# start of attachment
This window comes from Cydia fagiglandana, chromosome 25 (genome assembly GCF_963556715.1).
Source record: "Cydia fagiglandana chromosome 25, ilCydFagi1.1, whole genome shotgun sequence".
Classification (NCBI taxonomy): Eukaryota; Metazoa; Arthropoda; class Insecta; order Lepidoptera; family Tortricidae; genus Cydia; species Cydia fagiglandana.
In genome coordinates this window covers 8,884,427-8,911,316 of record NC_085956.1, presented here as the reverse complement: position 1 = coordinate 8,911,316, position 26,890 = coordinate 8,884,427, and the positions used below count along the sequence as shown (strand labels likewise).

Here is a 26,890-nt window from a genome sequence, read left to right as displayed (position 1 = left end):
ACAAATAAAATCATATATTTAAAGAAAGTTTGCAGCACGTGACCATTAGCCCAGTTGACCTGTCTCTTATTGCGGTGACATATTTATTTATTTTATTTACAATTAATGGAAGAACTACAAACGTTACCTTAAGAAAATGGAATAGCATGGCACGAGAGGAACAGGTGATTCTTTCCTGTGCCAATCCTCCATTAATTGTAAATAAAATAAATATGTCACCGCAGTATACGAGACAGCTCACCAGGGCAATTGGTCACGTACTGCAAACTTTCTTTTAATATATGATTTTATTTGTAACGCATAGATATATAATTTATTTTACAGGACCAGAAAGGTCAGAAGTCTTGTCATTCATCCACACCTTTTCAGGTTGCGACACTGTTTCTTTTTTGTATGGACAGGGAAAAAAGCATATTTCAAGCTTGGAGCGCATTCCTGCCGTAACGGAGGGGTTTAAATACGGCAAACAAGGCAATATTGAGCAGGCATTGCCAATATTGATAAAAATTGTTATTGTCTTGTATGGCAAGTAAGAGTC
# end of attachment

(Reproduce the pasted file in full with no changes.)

This window comes from Cydia fagiglandana, chromosome 25 (genome assembly GCF_963556715.1).
Source record: "Cydia fagiglandana chromosome 25, ilCydFagi1.1, whole genome shotgun sequence".
Classification (NCBI taxonomy): Eukaryota; Metazoa; Arthropoda; class Insecta; order Lepidoptera; family Tortricidae; genus Cydia; species Cydia fagiglandana.
In genome coordinates this window covers 8,884,427-8,911,316 of record NC_085956.1, presented here as the reverse complement: position 1 = coordinate 8,911,316, position 26,890 = coordinate 8,884,427, and the positions used below count along the sequence as shown (strand labels likewise).

Here is a 26,890-nt window from a genome sequence, read left to right as displayed (position 1 = left end):
ACAAATAAAATCATATATTTAAAGAAAGTTTGCAGCACGTGACCATTAGCCCAGTTGACCTGTCTCTTATTGCGGTGACATATTTATTTATTTTATTTACAATTAATGGAAGAACTACAAACGTTACCTTAAGAAAATGGAATAGCATGGCACGAGAGGAACAGGTGATTCTTTCCTGTGCCAATCCTCCATTAATTGTAAATAAAATAAATATGTCACCGCAGTATACGAGACAGCTCACCAGGGCAATTGGTCACGTACTGCAAACTTTCTTTTAATATATGATTTTATTTGTAACGCATAGATATATAATTTATTTTACAGGACCAGAAAGGTCAGAAGTCTTGTCATTCATCCACACCTTTTCAGGTTGCGACACTGTTTCTTTTTTGTATGGACAGGGAAAAAAGCATATTTCAAGCTTGGAGCGCATTCCTGCCGTAACGGAGGGGTTTAAATACGGCAAACAAGGCAATATTGAGCAGGCATTGCCAATATTGATAAAAATTGTTATTGTCTTGTATGGCAAGTAAGAGTC